If a parole violator wants to appeal this decision, California law requires that he first do so through the Board of Prison Terms’ own administrative appeal process, which usually takes about eight months and always (again, about 99.5% of the time) upholds the violation finding. Only then can the inmate take it to court, but by the time any court would hear the case, even the maximum one-year violation term is over, and the court dismisses the case as moot.
- Prison Guards, like police officers, eat up disproportionate chunks of city/county/state pay, largely because of excessive overtime payment perks. For example, the City of Vallejo declared bankruptcy, and its city budget
dedicated 70% of all money to firefighters/cops. In San Bernandino County, one police officer’s salary ballooned from 60k to over 100k because of overtime. Roughly one out of 10 California prison guards was paid more than $100,000 last year, fueled largely by a jump in overtime.
Some 2,400 rank-and-file correctional officers’ pay exceeded $100,000 in 2005, compared with 557 the year before, a San Diego Union-Tribune analysis of payroll figures shows.
One guard grossed $187,000, making him the highest-paid correctional officer in California, according to data provided by the state controller’s office.
At the historic San Quentin State Prison near San Francisco, one out of five guards was paid more than $100,000 last yea
- Over at TalkLeft, a great post explains how the CCPOA has helped lobby for policies resulting in a tenfold increase in the inmate population in last 20 years. public defender blog postFor brevity’s sake, I will limit the number of examples to those listed above. Right now at Calitics, I’ve noticed some front-page posts about how the current budget deal eliminates all vocational, counseling, and substance-abuse resources in the CDCR. Maybe now we can officially drop the ‘R’ off of the acronym, since it’s been a big joke since it was added. There’s no rehabilitation, only more people in cages for drug crimes, which make up the vast majority of prisoners in the system, on parole, and in county jails as well.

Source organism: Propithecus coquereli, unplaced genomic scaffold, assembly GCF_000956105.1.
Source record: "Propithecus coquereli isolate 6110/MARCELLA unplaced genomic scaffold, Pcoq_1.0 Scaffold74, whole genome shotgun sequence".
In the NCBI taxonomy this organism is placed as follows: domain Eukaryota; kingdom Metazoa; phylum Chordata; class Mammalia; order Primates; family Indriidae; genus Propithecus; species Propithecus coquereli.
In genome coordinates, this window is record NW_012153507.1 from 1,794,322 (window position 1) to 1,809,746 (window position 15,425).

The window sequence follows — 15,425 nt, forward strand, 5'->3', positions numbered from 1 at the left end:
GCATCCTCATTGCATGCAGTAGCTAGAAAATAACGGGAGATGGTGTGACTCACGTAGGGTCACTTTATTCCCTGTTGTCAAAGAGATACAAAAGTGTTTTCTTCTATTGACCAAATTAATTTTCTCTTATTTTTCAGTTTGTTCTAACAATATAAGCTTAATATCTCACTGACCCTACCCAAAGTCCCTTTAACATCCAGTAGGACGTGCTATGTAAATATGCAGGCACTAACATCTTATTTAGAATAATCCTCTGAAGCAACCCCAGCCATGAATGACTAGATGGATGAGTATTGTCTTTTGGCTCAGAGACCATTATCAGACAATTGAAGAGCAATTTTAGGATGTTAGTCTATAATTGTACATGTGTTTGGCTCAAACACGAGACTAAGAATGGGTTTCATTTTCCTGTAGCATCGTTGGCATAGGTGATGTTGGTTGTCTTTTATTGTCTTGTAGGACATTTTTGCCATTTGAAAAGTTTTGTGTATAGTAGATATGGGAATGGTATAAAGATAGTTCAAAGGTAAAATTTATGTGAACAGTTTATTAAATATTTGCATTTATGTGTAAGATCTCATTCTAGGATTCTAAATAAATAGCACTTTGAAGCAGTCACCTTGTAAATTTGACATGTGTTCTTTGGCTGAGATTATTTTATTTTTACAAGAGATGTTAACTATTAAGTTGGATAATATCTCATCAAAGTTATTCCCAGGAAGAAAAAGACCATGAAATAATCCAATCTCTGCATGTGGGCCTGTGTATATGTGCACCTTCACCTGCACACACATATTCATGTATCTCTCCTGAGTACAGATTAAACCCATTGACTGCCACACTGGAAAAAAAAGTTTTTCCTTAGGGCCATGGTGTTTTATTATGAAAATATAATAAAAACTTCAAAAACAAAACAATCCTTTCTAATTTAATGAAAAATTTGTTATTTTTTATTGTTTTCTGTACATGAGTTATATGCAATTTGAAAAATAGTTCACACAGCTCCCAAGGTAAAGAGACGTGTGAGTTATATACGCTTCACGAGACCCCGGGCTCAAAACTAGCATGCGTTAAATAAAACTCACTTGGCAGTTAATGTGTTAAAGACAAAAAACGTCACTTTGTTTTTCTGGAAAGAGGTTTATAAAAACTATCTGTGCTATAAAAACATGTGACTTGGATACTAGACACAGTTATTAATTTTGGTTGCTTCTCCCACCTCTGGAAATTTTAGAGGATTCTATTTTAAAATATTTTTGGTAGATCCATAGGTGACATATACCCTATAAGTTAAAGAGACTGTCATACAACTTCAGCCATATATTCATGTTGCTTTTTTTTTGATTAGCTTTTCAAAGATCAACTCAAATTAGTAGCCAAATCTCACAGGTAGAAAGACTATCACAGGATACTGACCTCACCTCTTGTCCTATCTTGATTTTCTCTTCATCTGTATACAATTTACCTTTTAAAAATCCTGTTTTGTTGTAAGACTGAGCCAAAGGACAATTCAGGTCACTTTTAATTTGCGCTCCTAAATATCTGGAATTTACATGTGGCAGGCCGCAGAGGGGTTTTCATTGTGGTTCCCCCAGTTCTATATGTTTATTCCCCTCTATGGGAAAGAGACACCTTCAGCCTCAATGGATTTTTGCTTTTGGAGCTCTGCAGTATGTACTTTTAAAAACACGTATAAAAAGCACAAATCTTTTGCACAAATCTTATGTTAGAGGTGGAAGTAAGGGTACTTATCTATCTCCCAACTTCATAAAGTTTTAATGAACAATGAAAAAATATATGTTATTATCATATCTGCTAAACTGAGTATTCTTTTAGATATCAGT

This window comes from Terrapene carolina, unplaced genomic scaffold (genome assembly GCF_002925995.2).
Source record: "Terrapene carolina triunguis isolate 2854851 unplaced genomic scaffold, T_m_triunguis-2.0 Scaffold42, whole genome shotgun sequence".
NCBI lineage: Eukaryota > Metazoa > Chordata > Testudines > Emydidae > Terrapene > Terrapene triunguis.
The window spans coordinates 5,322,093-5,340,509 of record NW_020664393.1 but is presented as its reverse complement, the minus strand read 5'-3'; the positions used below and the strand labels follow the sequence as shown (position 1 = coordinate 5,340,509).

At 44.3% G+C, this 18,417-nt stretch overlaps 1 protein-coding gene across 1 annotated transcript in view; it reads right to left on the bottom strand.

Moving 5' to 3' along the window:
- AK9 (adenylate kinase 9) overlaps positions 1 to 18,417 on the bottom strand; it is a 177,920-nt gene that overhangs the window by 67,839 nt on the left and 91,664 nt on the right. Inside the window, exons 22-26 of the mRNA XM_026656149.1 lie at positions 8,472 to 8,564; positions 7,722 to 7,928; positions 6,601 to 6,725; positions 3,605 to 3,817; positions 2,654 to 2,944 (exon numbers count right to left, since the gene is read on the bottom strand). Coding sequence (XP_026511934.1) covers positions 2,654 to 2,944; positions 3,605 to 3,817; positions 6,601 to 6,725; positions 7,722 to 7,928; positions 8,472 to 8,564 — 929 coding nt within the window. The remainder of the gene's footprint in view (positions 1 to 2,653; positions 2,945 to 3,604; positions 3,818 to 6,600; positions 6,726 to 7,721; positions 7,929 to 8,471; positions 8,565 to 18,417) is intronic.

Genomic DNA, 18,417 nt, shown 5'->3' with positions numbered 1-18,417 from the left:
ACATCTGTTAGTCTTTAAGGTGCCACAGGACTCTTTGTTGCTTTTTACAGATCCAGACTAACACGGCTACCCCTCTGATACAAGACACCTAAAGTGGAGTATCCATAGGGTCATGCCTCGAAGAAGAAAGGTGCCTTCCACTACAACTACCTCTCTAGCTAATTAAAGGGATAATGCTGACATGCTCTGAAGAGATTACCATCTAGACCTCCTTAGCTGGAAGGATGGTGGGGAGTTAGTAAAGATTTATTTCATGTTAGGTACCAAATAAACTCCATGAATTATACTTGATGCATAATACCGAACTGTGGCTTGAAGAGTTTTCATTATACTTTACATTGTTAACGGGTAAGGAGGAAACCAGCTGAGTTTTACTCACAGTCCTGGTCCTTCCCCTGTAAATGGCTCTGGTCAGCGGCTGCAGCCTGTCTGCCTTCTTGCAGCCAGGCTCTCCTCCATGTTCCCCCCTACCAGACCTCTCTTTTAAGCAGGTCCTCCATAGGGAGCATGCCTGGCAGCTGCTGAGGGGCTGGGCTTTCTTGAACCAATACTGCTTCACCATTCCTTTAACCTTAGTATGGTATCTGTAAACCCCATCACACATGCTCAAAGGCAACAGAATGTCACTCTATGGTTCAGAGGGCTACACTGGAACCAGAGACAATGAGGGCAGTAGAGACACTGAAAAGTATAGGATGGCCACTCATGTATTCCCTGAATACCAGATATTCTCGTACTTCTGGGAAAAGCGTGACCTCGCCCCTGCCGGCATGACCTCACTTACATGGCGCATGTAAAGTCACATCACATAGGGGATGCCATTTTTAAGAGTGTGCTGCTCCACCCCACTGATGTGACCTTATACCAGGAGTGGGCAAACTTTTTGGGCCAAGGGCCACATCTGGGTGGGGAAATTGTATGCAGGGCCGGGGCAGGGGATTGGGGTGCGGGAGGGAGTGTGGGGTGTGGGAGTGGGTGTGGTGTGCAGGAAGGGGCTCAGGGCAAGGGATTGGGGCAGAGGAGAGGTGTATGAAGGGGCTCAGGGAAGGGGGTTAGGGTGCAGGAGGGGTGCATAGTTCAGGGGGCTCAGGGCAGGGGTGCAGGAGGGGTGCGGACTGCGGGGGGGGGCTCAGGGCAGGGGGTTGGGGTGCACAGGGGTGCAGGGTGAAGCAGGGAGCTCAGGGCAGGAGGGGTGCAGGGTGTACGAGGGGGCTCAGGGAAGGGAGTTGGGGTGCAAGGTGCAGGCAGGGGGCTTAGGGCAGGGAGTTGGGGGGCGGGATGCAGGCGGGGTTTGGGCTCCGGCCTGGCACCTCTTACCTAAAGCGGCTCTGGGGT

And what’s so shocking about parole is the pure “Scanner Darkly” aspect of profit-seeking in the prison industry…or to quote a wise observer of the parole system:
They have no idea you can serve four years in prison on parole violations after a one-year sentence, nor do they know that a judge or jury will never hear the case during any of that time. The only people who will hear it are those who have a vested financial interest in keeping the prisons packed.
Now compare that to the teachers out there who want to see our kids get educated instead of incarcerated. After all, it appears the best recipe for Republican ‘reform’ of the prisons/budget would be to lock up all the kids now: it’d give them all health coverage and they could eliminate the education budget. (Nevermind that a federal judge took over the medical system in CA prisons because of dangerously inadequate conditions, like rampant disease, staph infections, and tuberculosis spreading.)
personal note: I’ve been gone from dkos for 8 months, it’s kind of strange to be back. Maybe being incarcerated 3x in 2008 on marijuana charges has given a bit of experience in the belly of the beast. But seeing all the hoopla over the budget makes me want to write this diary, and maybe in the future I’ll continue the drug war diaries that I never got to do last year. Shout out to OPOL, another freedom fighter in the struggle who knows what it’s like to get put in a cage because of a natural plant.
Source: Daily Kos